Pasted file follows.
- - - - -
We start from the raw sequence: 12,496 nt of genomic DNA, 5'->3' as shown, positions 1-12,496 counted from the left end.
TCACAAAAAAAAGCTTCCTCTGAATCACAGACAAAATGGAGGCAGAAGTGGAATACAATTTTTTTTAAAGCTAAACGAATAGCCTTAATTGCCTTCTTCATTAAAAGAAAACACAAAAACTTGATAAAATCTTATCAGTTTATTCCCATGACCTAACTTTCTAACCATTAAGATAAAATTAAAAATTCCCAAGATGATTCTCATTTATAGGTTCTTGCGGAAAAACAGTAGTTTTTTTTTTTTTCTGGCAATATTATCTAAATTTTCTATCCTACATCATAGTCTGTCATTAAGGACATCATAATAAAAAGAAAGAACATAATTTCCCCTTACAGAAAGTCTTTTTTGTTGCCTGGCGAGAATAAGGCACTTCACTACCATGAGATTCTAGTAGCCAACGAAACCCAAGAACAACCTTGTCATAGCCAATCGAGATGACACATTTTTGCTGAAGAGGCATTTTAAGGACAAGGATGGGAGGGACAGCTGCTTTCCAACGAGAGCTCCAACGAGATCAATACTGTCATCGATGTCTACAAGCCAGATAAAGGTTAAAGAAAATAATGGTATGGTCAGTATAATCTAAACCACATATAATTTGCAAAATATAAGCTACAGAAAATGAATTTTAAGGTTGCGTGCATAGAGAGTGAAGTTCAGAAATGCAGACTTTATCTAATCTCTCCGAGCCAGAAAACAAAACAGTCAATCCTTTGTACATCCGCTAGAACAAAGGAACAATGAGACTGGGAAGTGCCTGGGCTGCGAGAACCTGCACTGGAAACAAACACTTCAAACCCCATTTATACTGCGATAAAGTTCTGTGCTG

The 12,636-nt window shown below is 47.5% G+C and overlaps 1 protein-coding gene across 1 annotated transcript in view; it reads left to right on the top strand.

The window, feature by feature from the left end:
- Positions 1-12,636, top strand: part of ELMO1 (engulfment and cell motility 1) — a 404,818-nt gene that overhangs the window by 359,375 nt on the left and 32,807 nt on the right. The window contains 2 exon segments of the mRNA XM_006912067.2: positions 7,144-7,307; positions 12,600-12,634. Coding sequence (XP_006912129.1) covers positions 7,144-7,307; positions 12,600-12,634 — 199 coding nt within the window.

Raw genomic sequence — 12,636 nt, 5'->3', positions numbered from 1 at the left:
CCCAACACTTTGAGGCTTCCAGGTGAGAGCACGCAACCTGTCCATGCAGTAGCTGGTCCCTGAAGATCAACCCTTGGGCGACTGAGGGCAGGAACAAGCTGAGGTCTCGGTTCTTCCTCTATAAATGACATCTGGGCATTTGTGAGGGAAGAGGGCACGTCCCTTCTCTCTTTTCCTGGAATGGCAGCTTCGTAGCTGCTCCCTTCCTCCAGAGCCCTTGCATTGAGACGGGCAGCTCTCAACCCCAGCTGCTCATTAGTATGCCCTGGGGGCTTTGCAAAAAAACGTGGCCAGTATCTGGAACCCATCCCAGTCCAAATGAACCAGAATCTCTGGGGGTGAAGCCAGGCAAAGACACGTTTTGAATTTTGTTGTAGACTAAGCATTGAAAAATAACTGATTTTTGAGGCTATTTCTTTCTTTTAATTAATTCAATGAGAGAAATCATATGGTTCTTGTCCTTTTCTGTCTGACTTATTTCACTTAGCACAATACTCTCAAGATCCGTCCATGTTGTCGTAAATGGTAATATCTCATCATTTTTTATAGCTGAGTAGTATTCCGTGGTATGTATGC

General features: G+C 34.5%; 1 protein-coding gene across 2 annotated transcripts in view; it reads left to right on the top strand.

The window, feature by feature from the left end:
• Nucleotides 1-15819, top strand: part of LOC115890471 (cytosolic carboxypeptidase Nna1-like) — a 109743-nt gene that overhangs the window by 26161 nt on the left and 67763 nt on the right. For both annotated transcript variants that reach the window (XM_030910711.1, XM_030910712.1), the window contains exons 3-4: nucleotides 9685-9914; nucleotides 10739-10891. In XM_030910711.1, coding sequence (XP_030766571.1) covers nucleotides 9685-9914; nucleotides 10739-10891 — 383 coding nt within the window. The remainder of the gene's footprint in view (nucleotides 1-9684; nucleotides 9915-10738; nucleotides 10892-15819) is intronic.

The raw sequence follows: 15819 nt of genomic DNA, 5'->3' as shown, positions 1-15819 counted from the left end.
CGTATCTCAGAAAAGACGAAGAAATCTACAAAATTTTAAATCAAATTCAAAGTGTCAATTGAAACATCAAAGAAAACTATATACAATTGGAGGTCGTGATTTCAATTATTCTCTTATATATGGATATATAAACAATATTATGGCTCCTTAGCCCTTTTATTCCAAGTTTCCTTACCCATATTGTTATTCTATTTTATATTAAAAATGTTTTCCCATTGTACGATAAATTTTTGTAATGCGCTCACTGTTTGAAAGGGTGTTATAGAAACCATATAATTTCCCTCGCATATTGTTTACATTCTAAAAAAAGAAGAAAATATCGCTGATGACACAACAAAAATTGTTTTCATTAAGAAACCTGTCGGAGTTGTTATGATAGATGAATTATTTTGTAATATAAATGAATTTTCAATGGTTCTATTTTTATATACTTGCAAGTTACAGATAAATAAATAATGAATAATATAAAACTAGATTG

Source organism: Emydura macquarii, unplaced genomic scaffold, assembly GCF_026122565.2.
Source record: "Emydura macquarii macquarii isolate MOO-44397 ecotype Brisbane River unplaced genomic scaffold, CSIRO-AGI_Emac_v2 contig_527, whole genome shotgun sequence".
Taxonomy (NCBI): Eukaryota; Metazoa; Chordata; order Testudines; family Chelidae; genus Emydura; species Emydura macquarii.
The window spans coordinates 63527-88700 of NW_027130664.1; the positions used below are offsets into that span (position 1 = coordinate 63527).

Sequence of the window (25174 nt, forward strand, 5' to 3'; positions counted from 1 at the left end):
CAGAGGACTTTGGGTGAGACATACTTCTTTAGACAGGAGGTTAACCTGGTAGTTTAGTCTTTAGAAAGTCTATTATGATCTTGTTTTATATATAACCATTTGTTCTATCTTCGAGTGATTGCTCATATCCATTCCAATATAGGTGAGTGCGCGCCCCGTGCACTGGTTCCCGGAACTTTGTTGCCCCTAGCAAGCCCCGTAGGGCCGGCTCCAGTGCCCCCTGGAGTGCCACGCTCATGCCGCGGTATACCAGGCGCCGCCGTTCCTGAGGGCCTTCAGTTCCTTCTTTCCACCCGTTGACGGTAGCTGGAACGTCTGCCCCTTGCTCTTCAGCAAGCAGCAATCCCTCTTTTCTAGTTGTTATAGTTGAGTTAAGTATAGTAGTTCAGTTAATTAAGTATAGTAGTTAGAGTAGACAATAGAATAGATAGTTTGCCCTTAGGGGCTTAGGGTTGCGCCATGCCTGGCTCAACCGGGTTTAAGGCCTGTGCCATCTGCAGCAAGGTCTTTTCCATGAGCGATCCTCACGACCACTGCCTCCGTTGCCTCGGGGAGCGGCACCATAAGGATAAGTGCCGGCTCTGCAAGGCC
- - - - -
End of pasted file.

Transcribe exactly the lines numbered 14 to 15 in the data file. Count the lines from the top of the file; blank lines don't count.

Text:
Source record: "Emydura macquarii macquarii isolate MOO-44397 ecotype Brisbane River unplaced genomic scaffold, CSIRO-AGI_Emac_v2 contig_527, whole genome shotgun sequence".
Taxonomy (NCBI): Eukaryota; Metazoa; Chordata; order Testudines; family Chelidae; genus Emydura; species Emydura macquarii.